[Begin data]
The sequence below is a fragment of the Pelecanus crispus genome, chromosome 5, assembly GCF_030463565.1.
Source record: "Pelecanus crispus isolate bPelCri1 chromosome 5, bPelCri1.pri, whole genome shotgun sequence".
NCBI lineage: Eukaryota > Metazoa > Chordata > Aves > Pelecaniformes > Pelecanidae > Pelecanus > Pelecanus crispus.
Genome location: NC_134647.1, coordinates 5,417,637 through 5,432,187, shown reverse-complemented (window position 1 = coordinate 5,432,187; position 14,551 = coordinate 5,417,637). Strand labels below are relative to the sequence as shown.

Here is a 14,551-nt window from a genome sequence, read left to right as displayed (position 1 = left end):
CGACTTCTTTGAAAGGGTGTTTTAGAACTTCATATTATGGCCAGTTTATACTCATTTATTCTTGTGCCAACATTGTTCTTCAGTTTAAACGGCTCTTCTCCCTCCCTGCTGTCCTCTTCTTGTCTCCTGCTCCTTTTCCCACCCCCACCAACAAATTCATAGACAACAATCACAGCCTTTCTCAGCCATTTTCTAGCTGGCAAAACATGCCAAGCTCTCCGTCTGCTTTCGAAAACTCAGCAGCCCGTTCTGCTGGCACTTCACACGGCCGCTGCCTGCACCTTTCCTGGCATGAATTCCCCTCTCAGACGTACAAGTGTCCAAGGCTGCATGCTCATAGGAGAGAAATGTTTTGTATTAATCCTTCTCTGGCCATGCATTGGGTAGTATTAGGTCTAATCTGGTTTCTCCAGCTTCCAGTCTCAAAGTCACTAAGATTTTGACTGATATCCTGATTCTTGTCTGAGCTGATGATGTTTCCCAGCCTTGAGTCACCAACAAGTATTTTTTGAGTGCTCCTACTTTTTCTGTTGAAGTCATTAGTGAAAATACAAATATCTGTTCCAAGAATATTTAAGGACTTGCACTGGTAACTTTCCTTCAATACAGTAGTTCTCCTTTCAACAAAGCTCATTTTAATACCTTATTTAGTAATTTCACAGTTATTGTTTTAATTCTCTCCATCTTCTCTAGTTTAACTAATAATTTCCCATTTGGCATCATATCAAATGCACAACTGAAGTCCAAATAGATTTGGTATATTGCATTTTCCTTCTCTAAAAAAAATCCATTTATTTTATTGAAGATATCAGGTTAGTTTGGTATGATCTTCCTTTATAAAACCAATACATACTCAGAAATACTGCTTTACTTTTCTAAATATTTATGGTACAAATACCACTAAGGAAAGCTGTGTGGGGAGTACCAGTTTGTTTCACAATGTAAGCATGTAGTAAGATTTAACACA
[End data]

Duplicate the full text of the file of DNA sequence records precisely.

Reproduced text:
The sequence below is a fragment of the Pelecanus crispus genome, chromosome 5, assembly GCF_030463565.1.
Source record: "Pelecanus crispus isolate bPelCri1 chromosome 5, bPelCri1.pri, whole genome shotgun sequence".
NCBI lineage: Eukaryota > Metazoa > Chordata > Aves > Pelecaniformes > Pelecanidae > Pelecanus > Pelecanus crispus.
Genome location: NC_134647.1, coordinates 5,417,637 through 5,432,187, shown reverse-complemented (window position 1 = coordinate 5,432,187; position 14,551 = coordinate 5,417,637). Strand labels below are relative to the sequence as shown.

Here is a 14,551-nt window from a genome sequence, read left to right as displayed (position 1 = left end):
CGACTTCTTTGAAAGGGTGTTTTAGAACTTCATATTATGGCCAGTTTATACTCATTTATTCTTGTGCCAACATTGTTCTTCAGTTTAAACGGCTCTTCTCCCTCCCTGCTGTCCTCTTCTTGTCTCCTGCTCCTTTTCCCACCCCCACCAACAAATTCATAGACAACAATCACAGCCTTTCTCAGCCATTTTCTAGCTGGCAAAACATGCCAAGCTCTCCGTCTGCTTTCGAAAACTCAGCAGCCCGTTCTGCTGGCACTTCACACGGCCGCTGCCTGCACCTTTCCTGGCATGAATTCCCCTCTCAGACGTACAAGTGTCCAAGGCTGCATGCTCATAGGAGAGAAATGTTTTGTATTAATCCTTCTCTGGCCATGCATTGGGTAGTATTAGGTCTAATCTGGTTTCTCCAGCTTCCAGTCTCAAAGTCACTAAGATTTTGACTGATATCCTGATTCTTGTCTGAGCTGATGATGTTTCCCAGCCTTGAGTCACCAACAAGTATTTTTTGAGTGCTCCTACTTTTTCTGTTGAAGTCATTAGTGAAAATACAAATATCTGTTCCAAGAATATTTAAGGACTTGCACTGGTAACTTTCCTTCAATACAGTAGTTCTCCTTTCAACAAAGCTCATTTTAATACCTTATTTAGTAATTTCACAGTTATTGTTTTAATTCTCTCCATCTTCTCTAGTTTAACTAATAATTTCCCATTTGGCATCATATCAAATGCACAACTGAAGTCCAAATAGATTTGGTATATTGCATTTTCCTTCTCTAAAAAAAATCCATTTATTTTATTGAAGATATCAGGTTAGTTTGGTATGATCTTCCTTTATAAAACCAATACATACTCAGAAATACTGCTTTACTTTTCTAAATATTTATGGTACAAATACCACTAAGGAAAGCTGTGTGGGGAGTACCAGTTTGTTTCACAATGTAAGCATGTAGTAAGATTTAACACA